Stuart Graham tipped as favoured internal candidate to take over from Claes Björk in July 2003.
The head of Skanska's US operation is being tipped to take over from outgoing chief executive, Claes Björk.

Stuart Graham is the favourite to take the reigns at the Swedish construction group, which has a £1.4bn turnover in the UK, after the firm confirmed last week that Björk would be leaving at the end of July 2003.

A statement from Skanska said that it hoped to find a successor for the chief executive's post from within the group.

Mike Betts, construction analyst at JP Morgan, said Graham was the favourite out of the internal candidates. Betts said Graham had overseen a strong performance in the USA. The US division achieved remarkable growth in the 1990s, with turnover expanding from £200m to £3bn by the end of the decade.

Betts said: "The arm has held up profits well. Graham seems to have done a pretty good job."

Graham is one of a six-strong worldwide management team reporting to Björk, which includes former UK head Keith Clarke. Clarke joined the board in February and looks after Skanska's operations in the UK, Poland and the Czech Republic. He was succeeded as UK chief executive by David Fison.

The profit of the US arm has held up well. Graham seems to have done a pretty good job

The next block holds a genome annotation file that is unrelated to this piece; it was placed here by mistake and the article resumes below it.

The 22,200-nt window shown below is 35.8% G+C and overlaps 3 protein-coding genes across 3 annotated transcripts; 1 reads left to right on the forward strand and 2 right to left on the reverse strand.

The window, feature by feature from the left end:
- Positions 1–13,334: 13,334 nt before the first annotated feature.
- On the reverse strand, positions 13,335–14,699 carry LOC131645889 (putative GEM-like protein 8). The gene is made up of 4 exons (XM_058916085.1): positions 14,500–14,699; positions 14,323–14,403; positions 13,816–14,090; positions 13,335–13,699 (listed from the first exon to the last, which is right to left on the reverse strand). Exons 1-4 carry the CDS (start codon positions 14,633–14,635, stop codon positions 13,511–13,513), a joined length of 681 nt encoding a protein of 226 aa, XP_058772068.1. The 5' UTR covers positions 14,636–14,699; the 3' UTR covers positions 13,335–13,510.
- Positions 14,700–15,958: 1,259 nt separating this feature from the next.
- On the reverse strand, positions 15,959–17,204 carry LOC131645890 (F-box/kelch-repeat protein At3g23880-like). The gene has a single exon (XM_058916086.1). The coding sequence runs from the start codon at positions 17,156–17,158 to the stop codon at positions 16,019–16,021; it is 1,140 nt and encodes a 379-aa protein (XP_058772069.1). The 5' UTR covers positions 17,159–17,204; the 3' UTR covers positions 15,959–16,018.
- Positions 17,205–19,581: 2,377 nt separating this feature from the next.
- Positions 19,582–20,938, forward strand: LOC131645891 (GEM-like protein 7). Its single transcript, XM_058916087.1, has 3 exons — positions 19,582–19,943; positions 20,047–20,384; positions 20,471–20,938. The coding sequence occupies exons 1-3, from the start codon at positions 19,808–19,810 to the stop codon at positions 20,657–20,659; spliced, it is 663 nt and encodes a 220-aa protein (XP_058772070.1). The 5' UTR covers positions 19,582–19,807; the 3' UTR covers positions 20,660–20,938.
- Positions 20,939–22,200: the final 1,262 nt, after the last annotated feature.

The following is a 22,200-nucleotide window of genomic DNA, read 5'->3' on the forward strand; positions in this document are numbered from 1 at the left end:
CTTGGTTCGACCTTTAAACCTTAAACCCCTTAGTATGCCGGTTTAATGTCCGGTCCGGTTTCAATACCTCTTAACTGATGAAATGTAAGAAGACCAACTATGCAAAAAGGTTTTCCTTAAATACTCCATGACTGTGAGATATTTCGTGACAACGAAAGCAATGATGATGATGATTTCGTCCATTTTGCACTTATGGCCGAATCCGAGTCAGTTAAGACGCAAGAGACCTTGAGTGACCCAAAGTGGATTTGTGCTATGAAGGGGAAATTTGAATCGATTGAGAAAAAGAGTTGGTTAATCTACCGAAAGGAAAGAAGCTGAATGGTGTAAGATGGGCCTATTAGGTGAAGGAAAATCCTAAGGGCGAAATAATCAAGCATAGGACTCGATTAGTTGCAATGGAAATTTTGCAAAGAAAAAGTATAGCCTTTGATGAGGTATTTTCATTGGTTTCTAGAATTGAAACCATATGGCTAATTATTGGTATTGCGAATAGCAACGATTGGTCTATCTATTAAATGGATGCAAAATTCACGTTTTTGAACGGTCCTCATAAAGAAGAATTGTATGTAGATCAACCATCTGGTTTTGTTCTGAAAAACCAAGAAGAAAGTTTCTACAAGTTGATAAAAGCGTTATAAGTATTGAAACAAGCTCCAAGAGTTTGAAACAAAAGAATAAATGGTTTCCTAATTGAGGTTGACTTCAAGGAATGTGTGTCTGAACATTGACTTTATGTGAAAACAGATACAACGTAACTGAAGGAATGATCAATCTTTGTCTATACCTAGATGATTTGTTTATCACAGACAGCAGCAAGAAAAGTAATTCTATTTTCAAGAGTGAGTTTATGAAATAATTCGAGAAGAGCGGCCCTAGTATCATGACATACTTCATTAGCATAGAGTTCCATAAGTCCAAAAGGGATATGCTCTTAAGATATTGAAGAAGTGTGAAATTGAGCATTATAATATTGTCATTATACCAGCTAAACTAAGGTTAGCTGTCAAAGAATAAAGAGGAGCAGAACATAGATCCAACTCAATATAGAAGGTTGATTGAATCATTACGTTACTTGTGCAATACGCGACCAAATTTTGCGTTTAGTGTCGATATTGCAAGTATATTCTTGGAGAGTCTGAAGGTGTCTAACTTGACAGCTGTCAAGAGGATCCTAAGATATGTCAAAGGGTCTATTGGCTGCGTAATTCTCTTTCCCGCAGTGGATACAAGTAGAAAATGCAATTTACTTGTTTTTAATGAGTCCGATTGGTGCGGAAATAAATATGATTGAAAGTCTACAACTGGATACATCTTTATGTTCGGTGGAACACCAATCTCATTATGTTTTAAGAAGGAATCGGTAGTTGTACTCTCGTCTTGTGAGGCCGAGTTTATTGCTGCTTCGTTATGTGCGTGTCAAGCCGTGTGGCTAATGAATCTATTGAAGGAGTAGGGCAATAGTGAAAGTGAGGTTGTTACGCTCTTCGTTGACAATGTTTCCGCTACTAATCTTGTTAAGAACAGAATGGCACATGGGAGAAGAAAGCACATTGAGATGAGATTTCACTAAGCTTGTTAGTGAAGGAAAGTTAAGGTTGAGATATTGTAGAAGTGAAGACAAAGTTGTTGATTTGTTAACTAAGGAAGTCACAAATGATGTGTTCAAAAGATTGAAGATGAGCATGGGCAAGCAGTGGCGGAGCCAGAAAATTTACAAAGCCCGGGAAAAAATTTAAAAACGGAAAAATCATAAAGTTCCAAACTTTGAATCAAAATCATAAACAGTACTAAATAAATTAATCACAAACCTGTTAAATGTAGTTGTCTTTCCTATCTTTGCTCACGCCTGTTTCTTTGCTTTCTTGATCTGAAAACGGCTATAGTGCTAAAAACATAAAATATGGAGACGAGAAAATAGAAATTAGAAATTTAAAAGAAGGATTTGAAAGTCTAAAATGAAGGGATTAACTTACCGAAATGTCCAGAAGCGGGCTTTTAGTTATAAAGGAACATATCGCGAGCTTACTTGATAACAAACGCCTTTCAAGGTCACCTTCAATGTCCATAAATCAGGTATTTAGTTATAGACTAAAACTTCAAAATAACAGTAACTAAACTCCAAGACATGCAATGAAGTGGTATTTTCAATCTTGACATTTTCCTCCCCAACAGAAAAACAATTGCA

Mike Betts, construction analyst, JP Morgan

Betts said it was unlikely Clarke would be in the running to take over from Björk. He said: "I would be surprised if it was him – he's only just joined the main board."

Swedish analysts said Björk, who is 57 and has been at the firm for 35 years, was leaving as a result of the group's recent poor performance.

Since Björk took over as chief executive in 1997, Skanska's shares have declined 11% in value. The firm has also cut 3500 jobs worldwide since last November and it wrote off at least £13m on joint venture projects in the UK last year.

Skanska posted an improved operating profit of £15.8m for the first quarter of 2002, compared with a £21.4m loss for the same period in 2001, but analysts still described the results as disappointing.